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Abstract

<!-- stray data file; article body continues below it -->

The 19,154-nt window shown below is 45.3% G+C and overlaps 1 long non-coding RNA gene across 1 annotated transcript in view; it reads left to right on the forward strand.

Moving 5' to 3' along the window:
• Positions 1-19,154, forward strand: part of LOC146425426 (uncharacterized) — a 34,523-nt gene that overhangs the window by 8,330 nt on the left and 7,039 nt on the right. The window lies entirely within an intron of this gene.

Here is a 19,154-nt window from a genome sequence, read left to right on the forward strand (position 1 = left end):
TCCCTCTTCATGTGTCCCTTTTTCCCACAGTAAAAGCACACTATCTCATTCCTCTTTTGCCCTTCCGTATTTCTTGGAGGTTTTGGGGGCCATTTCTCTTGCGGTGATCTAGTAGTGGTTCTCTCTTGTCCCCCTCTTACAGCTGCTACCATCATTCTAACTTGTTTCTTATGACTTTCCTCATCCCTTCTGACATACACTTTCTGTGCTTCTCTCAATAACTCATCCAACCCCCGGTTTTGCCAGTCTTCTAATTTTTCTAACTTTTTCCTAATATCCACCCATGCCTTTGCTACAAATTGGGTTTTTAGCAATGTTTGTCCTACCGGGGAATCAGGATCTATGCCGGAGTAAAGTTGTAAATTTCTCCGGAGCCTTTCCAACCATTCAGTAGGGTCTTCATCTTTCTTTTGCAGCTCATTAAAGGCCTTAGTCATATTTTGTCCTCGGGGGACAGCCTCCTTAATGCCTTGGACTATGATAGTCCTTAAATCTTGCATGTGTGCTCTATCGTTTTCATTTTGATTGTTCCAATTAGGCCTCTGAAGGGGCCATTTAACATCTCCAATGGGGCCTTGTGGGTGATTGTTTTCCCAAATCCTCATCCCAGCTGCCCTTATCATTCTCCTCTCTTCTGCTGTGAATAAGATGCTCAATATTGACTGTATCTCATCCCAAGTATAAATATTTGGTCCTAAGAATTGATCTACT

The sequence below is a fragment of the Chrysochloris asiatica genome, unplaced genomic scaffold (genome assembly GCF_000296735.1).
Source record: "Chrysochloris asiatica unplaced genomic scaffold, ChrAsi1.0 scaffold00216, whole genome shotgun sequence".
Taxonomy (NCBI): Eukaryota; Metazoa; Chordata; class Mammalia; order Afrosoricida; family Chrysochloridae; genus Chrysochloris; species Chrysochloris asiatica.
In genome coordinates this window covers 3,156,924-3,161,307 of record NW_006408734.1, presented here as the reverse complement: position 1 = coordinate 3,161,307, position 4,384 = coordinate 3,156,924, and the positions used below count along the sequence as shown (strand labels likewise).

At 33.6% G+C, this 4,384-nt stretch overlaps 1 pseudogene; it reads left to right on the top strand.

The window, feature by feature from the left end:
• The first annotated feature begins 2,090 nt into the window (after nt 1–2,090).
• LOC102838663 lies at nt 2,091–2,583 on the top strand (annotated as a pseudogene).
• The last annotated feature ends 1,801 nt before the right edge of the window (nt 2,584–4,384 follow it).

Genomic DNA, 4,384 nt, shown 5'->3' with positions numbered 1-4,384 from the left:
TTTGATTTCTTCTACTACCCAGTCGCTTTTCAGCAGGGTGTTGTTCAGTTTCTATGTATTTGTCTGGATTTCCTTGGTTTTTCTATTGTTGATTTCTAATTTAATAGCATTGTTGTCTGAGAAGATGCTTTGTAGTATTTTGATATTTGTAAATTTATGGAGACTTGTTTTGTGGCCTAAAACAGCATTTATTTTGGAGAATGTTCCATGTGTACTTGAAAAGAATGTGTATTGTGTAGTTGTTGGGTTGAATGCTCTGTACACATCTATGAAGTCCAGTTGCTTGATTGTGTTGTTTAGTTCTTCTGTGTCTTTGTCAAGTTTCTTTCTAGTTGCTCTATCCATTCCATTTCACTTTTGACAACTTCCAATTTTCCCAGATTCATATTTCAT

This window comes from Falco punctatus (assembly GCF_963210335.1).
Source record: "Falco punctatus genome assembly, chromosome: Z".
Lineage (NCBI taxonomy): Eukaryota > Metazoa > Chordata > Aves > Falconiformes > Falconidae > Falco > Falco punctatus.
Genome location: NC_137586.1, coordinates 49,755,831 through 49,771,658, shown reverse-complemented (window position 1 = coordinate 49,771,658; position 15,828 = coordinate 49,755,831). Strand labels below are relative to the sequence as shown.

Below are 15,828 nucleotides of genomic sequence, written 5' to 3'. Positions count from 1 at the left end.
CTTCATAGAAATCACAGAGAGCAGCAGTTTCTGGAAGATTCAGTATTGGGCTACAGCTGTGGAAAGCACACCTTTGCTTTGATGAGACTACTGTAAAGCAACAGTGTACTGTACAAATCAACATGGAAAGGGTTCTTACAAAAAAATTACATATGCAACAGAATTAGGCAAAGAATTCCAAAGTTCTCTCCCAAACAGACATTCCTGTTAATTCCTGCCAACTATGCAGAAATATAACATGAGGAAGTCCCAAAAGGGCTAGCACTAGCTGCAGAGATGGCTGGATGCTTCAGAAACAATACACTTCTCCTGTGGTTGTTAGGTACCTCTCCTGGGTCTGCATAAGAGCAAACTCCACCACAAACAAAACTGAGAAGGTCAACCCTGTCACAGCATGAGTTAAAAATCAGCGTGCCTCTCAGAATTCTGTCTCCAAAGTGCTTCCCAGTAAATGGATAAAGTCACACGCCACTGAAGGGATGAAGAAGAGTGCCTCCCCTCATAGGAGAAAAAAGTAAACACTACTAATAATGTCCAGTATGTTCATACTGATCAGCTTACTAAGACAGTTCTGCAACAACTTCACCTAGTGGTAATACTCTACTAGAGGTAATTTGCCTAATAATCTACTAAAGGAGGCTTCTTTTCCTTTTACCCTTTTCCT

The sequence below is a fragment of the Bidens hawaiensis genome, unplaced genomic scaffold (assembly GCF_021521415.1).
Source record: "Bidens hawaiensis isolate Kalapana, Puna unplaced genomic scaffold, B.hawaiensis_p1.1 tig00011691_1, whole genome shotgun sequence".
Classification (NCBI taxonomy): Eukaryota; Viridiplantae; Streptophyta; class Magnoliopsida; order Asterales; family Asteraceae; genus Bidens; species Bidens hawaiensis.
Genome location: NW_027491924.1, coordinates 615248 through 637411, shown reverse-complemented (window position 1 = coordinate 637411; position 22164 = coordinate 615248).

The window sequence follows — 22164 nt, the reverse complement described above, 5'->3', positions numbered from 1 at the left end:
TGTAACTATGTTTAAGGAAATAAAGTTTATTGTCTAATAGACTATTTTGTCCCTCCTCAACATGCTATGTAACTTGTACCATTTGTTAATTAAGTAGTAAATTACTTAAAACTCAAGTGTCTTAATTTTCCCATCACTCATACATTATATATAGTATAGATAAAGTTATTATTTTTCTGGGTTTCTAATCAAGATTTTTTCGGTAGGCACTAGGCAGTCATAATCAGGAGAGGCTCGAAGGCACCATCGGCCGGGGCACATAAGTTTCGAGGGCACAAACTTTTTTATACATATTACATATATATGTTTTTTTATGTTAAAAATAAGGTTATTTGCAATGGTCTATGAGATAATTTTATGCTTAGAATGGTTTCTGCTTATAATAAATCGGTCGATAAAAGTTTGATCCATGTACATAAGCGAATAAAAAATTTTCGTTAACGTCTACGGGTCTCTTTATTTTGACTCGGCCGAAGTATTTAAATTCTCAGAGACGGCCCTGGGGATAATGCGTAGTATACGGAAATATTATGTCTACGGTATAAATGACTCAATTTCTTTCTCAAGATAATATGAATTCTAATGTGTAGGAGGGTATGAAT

Stopping rules for fixed-form tests with graduated item difficulty are intended to stop administration of a test at the point where students are sufficiently unlikely to provide a correct response following a pattern of incorrect responses. Although widely employed in fixed-form tests in education, little research has been done to empirically evaluate the stopping rules in these tests that often have important instructional and/or placement implications for students. In this manuscript, we propose and research a framework for evaluating stopping rules with respect to two important and sometimes conflicting criteria: (1) efficiency, and (2) reliability. Using this framework, we provide an example in which we apply three increasingly complex methods for evaluating efficiency and two methods for examining reliability.

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